How Obama Won the War on Iran Sanctions

A month ago, the president was on the outs — even among Democrats. Today, he’s quelled critics and getting his chance to make negotiations work.

Senate Foreign Relations Committee Chairman Robert Menendez (D-N.J.), shown in September, on Thursday joined 23 other senators in introducing legislation that would threaten new sanctions against Iran.
National Journal
Feb. 2, 2014, 8:14 a.m.

The push for new sanc­tions on Ir­an has stalled. The Demo­crats who bucked Pres­id­ent Obama to back the sanc­tions bill are back­ped­al­ing migh­tily — no longer even pre­tend­ing they’re push­ing Harry Re­id to hold a vote on the meas­ure. And while there’s still plenty of chest-pound­ing and pos­tur­ing, the de­bate’s end res­ult seems clear: The Sen­ate will wait, at least so long as the ne­go­ti­ations move in the right dir­ec­tion.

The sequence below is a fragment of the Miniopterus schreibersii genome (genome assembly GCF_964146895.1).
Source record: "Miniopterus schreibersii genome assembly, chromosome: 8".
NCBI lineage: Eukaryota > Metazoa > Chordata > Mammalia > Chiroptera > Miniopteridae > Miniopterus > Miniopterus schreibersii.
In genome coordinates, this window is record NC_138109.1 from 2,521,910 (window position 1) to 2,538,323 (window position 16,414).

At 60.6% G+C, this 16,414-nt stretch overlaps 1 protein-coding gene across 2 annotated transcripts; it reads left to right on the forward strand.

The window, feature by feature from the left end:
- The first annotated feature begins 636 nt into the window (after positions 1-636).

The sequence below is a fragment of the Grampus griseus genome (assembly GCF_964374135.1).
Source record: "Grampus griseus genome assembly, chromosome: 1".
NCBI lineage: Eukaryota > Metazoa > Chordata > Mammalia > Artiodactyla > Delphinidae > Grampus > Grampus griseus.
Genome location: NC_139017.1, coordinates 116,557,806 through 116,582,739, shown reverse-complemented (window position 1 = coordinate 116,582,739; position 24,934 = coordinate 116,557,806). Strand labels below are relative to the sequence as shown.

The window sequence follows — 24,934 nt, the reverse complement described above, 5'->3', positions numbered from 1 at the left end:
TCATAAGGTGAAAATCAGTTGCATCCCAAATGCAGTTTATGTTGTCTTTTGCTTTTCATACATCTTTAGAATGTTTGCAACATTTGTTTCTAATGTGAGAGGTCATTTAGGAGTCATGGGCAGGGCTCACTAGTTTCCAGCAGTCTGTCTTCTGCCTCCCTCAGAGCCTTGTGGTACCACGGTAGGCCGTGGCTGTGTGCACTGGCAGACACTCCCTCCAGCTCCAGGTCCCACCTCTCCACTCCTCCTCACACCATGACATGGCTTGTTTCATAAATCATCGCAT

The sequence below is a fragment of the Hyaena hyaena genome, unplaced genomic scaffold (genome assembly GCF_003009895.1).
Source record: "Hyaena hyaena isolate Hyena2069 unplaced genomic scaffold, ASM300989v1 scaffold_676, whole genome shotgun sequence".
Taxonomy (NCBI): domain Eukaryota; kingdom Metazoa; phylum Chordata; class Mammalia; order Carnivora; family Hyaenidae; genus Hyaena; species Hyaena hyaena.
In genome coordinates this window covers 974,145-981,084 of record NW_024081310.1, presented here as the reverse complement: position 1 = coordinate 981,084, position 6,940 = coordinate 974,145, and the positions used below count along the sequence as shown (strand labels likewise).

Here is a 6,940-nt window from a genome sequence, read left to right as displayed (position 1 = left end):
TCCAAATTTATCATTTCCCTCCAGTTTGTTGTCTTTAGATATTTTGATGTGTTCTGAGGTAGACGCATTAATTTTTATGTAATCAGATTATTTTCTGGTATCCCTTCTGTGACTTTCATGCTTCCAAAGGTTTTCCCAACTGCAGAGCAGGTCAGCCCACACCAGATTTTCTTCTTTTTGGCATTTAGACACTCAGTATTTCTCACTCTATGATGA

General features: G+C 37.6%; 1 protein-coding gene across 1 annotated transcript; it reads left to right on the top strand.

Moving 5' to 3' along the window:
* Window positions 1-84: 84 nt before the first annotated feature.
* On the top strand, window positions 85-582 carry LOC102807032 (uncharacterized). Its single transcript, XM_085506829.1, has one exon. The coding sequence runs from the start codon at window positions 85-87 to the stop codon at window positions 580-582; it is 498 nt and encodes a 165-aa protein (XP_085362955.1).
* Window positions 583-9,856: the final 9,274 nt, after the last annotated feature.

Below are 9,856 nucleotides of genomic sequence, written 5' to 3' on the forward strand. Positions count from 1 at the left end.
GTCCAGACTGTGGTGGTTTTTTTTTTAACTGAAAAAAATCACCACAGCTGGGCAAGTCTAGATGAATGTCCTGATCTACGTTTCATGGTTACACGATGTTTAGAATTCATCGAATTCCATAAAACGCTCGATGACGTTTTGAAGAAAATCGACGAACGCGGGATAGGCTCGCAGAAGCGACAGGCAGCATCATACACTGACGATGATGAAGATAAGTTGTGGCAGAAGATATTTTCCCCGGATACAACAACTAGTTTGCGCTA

That’s a full flip from just more than a month ago. Be­fore the Decem­ber re­cess, the Sen­ate’s pro-sanc­tions fac­tion was sur­ging. Sen­at­ors — in­clud­ing Demo­crats who are typ­ic­ally Obama loy­al­ists — were agree­ing with Is­raeli Prime Min­is­ter Ben­jamin Net­an­yahu’s claim that the nuc­le­ar ne­go­ti­ations with Ir­an bordered on ca­pit­u­la­tion.

So how did Obama — a sup­posedly feck­less pres­id­ent when it comes to hand­ling Con­gress — turn the tide?

Obama’s in-per­son, all-hands-on-deck ad­vocacy cam­paign with the Sen­ate ap­pears to have ad­vanced his cause, but it’s not that simple.

The pres­id­ent com­bined tan­gible de­vel­op­ments abroad with fer­vent sup­port from the Left, and used it to win out over a frac­tur­ing Is­rael lobby. In the pro­cess, he won — at least for now — a for­eign policy vic­tory just as his crit­ics were in­sist­ing Obama’s age of in­flu­ence was over.